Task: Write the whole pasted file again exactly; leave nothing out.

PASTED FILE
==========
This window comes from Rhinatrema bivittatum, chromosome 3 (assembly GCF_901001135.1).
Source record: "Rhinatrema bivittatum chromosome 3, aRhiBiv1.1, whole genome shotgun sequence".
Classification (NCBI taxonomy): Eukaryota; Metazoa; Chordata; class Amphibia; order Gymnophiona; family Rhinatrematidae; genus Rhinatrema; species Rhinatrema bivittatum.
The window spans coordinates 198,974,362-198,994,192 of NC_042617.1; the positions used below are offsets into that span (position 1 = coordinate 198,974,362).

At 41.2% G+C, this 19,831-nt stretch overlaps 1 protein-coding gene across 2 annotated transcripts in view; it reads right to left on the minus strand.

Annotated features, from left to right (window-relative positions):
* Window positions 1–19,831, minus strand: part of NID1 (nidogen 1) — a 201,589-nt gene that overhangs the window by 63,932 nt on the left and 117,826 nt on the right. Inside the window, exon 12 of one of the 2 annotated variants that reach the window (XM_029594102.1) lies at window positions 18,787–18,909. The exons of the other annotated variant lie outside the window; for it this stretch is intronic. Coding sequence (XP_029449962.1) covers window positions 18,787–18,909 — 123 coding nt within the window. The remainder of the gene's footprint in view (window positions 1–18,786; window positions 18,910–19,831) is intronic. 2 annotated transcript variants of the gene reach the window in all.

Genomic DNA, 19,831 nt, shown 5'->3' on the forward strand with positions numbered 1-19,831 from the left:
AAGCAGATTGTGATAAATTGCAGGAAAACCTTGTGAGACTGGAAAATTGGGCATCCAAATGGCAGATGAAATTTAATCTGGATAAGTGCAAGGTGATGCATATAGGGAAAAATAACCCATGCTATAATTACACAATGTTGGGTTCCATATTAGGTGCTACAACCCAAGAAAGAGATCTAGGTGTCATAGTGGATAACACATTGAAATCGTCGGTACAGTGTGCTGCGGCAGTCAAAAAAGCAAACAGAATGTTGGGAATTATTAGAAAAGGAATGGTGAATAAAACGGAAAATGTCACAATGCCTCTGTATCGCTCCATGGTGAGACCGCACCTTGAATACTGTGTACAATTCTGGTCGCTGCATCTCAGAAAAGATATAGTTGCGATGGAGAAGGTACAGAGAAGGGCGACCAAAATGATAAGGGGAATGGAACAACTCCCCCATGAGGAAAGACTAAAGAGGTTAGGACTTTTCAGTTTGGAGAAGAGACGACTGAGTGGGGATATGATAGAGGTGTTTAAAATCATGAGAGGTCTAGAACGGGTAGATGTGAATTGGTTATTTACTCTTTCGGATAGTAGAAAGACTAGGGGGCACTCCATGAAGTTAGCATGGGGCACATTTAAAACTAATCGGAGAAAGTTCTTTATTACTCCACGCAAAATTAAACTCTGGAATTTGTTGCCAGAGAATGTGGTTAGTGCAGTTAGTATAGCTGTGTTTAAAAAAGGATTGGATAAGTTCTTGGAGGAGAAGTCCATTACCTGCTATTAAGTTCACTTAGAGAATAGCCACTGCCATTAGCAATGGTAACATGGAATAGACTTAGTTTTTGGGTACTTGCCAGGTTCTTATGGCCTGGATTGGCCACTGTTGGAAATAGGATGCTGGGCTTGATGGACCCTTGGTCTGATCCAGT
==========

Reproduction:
This window comes from Rhinatrema bivittatum, chromosome 3 (assembly GCF_901001135.1).
Source record: "Rhinatrema bivittatum chromosome 3, aRhiBiv1.1, whole genome shotgun sequence".
Classification (NCBI taxonomy): Eukaryota; Metazoa; Chordata; class Amphibia; order Gymnophiona; family Rhinatrematidae; genus Rhinatrema; species Rhinatrema bivittatum.
The window spans coordinates 198,974,362-198,994,192 of NC_042617.1; the positions used below are offsets into that span (position 1 = coordinate 198,974,362).

At 41.2% G+C, this 19,831-nt stretch overlaps 1 protein-coding gene across 2 annotated transcripts in view; it reads right to left on the minus strand.

Annotated features, from left to right (window-relative positions):
* Window positions 1–19,831, minus strand: part of NID1 (nidogen 1) — a 201,589-nt gene that overhangs the window by 63,932 nt on the left and 117,826 nt on the right. Inside the window, exon 12 of one of the 2 annotated variants that reach the window (XM_029594102.1) lies at window positions 18,787–18,909. The exons of the other annotated variant lie outside the window; for it this stretch is intronic. Coding sequence (XP_029449962.1) covers window positions 18,787–18,909 — 123 coding nt within the window. The remainder of the gene's footprint in view (window positions 1–18,786; window positions 18,910–19,831) is intronic. 2 annotated transcript variants of the gene reach the window in all.

Genomic DNA, 19,831 nt, shown 5'->3' on the forward strand with positions numbered 1-19,831 from the left:
AAGCAGATTGTGATAAATTGCAGGAAAACCTTGTGAGACTGGAAAATTGGGCATCCAAATGGCAGATGAAATTTAATCTGGATAAGTGCAAGGTGATGCATATAGGGAAAAATAACCCATGCTATAATTACACAATGTTGGGTTCCATATTAGGTGCTACAACCCAAGAAAGAGATCTAGGTGTCATAGTGGATAACACATTGAAATCGTCGGTACAGTGTGCTGCGGCAGTCAAAAAAGCAAACAGAATGTTGGGAATTATTAGAAAAGGAATGGTGAATAAAACGGAAAATGTCACAATGCCTCTGTATCGCTCCATGGTGAGACCGCACCTTGAATACTGTGTACAATTCTGGTCGCTGCATCTCAGAAAAGATATAGTTGCGATGGAGAAGGTACAGAGAAGGGCGACCAAAATGATAAGGGGAATGGAACAACTCCCCCATGAGGAAAGACTAAAGAGGTTAGGACTTTTCAGTTTGGAGAAGAGACGACTGAGTGGGGATATGATAGAGGTGTTTAAAATCATGAGAGGTCTAGAACGGGTAGATGTGAATTGGTTATTTACTCTTTCGGATAGTAGAAAGACTAGGGGGCACTCCATGAAGTTAGCATGGGGCACATTTAAAACTAATCGGAGAAAGTTCTTTATTACTCCACGCAAAATTAAACTCTGGAATTTGTTGCCAGAGAATGTGGTTAGTGCAGTTAGTATAGCTGTGTTTAAAAAAGGATTGGATAAGTTCTTGGAGGAGAAGTCCATTACCTGCTATTAAGTTCACTTAGAGAATAGCCACTGCCATTAGCAATGGTAACATGGAATAGACTTAGTTTTTGGGTACTTGCCAGGTTCTTATGGCCTGGATTGGCCACTGTTGGAAATAGGATGCTGGGCTTGATGGACCCTTGGTCTGATCCAGT